Still, at least it was hot.
The lemon and blueberry sponge wasn’t too bad…it even had a well of lemon curd in the middle.
It’s a bit of an indictment of the food served in American Airline’s long-haul Economy Class cabin that the better bits were the off-the-shelf dessert items. Anything American (or their supplier) actually had to put together themselves ranged from poor to atrocious.
American Airlines’ 777-200 feel like they were around when dinosaurs roamed the earth so it’s no surprise that they don’t have WiFi onboard. The retrofit, when they get around to it, will include adding WiFi capability for the whole aircraft but, for now, you have to do without.
While the aircraft doesn’t have WiFi it does have an entertainment system….although in the case of the system at my seat it may as well have been as non-existent as the WiFi.
In the Economy Class cabin the TV screens are embedded in the seat back of the seat in front of you (somewhere near eye level) but, in the exit rows, the screens comes out of the armrests:
The screen dimensions were close to 6″ x 5″ and, in my case the picture was almost unwatchable.
The best picture I could get on my screen was this:
…at that was peak viewing. It got a lot worse when characters moved around or there was a dark scene and no amount of playing around with various settings made it any better.
Even if the picture hasn’t been so bad, listening to the dialogue wasn’t really an option thanks to a high-pitched noise that was being emitted through the headphones – perhaps I’d accidentally tuned in to the canine channel?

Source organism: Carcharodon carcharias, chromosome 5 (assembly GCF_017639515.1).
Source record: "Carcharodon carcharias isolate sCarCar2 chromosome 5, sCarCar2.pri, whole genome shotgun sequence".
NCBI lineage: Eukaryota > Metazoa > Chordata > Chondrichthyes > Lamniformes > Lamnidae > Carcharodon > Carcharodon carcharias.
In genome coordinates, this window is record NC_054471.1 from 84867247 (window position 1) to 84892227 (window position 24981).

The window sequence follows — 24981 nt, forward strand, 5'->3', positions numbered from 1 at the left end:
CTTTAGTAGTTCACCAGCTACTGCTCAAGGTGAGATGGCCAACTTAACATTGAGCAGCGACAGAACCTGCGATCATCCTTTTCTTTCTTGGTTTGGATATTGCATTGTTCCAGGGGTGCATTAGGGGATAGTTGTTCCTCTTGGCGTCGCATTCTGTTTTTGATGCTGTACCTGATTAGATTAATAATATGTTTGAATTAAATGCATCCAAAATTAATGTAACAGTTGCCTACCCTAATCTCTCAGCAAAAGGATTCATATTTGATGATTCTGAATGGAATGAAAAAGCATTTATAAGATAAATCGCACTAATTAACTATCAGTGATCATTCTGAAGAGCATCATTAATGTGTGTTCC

Putting the unwatchable picture quality and mind-jarring high-pitched noise to one side, the entertainment system was still terrible – the shows/movies weren’t even on demand. They were playing on a loop:
“next show in 10 minutes”?! Are we back in the 90’s?
Have I got far too delicate and out of touch with my extended run of upgrades into Business Class or is this still normal for Economy Class on long-haul journeys? Seriously, someone tell me what other airlines are like because I thought this stuff disappeared last decade.
Anyway, as I’ve said before, it’s been a while since I relied on an airline to provide my entertainment so I had brought my MacBook Air pre-loaded with shows and movies I wanted to watch. But that wasn’t the end of the challenges courtesy of American Airlines.
MacBooks, Laptops and other electronic devices all have one thing in common – they need power. And if you’re going to fly on one of American’s antiquated 777-200s you had better make sure every device you plan to use is powered up to the max….either that or make sure you still have a cable that plugs your device into a cigarette lighter socket:
It’s like I’d been transported back in time!
Worse still is the fact that it’s not just Economy Class that has to put up with this ridiculous out-of-date “technology” – Business and First Class has to deal with the same thing!